2020 has been a year of infamy for many, you know this even if you’ve been living under a rock. Despite the tumultuous current events, I’ve been privileged to have quite a successful year. Today’s post is a reflection and goal setting exercise for me as I’m recently recommitted to the “learning in public” method of self improvement; specifically to learn coding (web/app development), design and earn a Computer Science degree.

https://images.unsplash.com/photo-1604440976912-8cc547001994?ixlib=rb-1.2.1&q=85&fm=jpg&crop=entropy&cs=srgbCrumple this year up and let’s toss it!


 Milestones and Productivity

This year I achieved a significant milestone in my recovery: 3 years sober. I wrote about it here.

This is probably my second greatest achievement, though; my first being that I decided to quit my work from home call center job to pursue a full career change to web development and design. Then, third would be college.

Quitting my job was a scary leap for me to take but I did not do it without support. I had expressed to my closest friends and family that I was interested in going back to school and getting into the tech field for years, as recently as summer 2019. When I told the group chat that I was unhappy in my job and routine and was considering quitting they were receptive and cautionary. Nobody told me not to, but they said a big factor to consider was how I would care for my bipolar diagnosis and medications without health insurance.

Nonetheless, my mind was made up. So I looked into the price of my medications without insurance and was pleasantly surprised. I had some money saved up (albeit minimal) and no housing expenses as I had already moved back in with family, so I decided to set things in motion.

In April of this year I was free from my employment and felt immediately weightless and unburdened. The free time I’ve had since then has been incredible.

https://images.unsplash.com/photo-1503266980949-bd30d04d0b7a?ixlib=rb-1.2.1&q=85&fm=jpg&crop=entropy&cs=srgb Hooray! 🥳
I was already enrolled in college for business and my initial plan was to finish that degree and learn coding on the side so that I could spring board from my management experience in business into the tech field and then land either a Technical Project/Product Manager role or maybe Quality Assurance and Testing.
Then, I decided within the second month that I wanted to have a more active role as a builder and that a Developer/Engineer gig was my goal. So with that, to cover my bases I switched schools and majors to focus on Computer Science.

The feeling was elation. I had originally went to college for CS right out of high school and set that aside for a management position in business. It was comforting to feel like I was literally “back on track” with some of my early adulthood goals.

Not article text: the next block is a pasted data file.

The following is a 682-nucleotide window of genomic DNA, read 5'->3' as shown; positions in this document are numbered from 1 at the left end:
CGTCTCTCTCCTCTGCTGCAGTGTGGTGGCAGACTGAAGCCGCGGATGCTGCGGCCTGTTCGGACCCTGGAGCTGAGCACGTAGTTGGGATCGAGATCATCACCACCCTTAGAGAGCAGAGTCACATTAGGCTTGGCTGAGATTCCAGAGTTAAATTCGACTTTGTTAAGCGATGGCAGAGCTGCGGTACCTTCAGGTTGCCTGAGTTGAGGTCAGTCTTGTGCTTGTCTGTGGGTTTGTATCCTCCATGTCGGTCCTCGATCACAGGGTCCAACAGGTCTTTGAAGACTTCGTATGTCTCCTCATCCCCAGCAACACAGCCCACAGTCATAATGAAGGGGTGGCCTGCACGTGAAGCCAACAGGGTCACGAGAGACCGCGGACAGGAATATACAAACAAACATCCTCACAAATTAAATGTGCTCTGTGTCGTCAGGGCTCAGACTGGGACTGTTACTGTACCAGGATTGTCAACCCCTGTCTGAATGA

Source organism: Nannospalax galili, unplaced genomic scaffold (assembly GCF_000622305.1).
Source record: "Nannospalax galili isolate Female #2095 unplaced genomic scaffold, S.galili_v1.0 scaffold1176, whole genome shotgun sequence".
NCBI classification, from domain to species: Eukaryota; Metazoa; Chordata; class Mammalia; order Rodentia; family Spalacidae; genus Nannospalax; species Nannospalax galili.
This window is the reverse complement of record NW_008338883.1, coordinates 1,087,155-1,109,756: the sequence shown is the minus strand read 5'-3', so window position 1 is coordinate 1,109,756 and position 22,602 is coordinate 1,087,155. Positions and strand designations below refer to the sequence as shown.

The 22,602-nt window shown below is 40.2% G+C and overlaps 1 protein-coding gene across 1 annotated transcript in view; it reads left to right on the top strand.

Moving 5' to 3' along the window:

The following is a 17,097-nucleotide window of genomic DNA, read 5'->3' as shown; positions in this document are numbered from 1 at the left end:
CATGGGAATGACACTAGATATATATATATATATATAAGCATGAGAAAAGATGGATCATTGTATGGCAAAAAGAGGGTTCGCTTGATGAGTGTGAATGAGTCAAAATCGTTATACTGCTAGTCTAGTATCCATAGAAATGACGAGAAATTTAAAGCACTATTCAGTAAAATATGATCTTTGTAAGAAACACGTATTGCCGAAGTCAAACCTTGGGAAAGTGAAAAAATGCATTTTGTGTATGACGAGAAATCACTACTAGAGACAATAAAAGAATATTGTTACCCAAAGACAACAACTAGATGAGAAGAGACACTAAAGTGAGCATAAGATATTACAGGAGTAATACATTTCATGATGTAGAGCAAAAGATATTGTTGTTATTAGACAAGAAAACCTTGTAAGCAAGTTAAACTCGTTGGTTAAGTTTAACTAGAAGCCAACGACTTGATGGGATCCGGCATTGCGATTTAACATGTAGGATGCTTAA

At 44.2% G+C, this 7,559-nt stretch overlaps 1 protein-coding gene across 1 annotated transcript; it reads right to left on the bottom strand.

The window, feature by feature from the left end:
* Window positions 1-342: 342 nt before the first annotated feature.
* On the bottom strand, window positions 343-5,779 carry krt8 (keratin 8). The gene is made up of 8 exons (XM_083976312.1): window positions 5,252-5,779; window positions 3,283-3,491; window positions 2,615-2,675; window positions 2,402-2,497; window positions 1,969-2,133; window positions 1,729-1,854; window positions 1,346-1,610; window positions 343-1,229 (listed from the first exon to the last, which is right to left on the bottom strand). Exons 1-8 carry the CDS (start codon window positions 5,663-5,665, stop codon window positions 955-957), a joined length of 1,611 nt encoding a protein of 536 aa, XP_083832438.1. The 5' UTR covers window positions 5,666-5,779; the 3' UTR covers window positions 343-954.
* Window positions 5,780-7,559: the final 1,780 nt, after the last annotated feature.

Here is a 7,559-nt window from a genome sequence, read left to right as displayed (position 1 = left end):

On top of that feeling, near the end of the summer I actually won a free ride to a 10 month web developer bootcamp! I couldn’t believe it!

https://images.unsplash.com/photo-1533227268428-f9ed0900fb3b?ixlib=rb-1.2.1&q=85&fm=jpg&crop=entropy&cs=srgb

Such satisfaction! 😃

But, my year was not all unicorns and rainbows. After a busy summer focused on my self and coding I had managed to bite off more than I could chew and felt burnt out.

As if that wasn’t bad enough (because I definitely have been there before), the seasons turned to Fall and my Seasonal Affective Disorder started to impact me suddenly and heavily.

There was no motivation. Sleep was disrupted when I got it, and was always at strange times of both night and day. The impostor syndrome from learning to code compounded things.

So I took a break.

I withdrew from the Fall semester at college a month after it started and I went back to basics. I also submitted for a two month hiatus from bootcamp. That last part hurt.

I wish I could say the turnaround was fast, but as others with a mental health diagnosis can attest: that is not always the case. For me it definitely wasn’t this year. 

https://images.unsplash.com/photo-1525227661914-3ed79b83624e?ixlib=rb-1.2.1&q=85&fm=jpg&crop=entropy&cs=srgb

Things turned around eventually, of course.

I began to rebound just before Thanksgiving. Re-enrollment in bootcamp was right around the corner and I was feeling excited for the pumpkin roll (my favorite dessert). Even though it was a much dialed down celebration this year, it was just what I needed.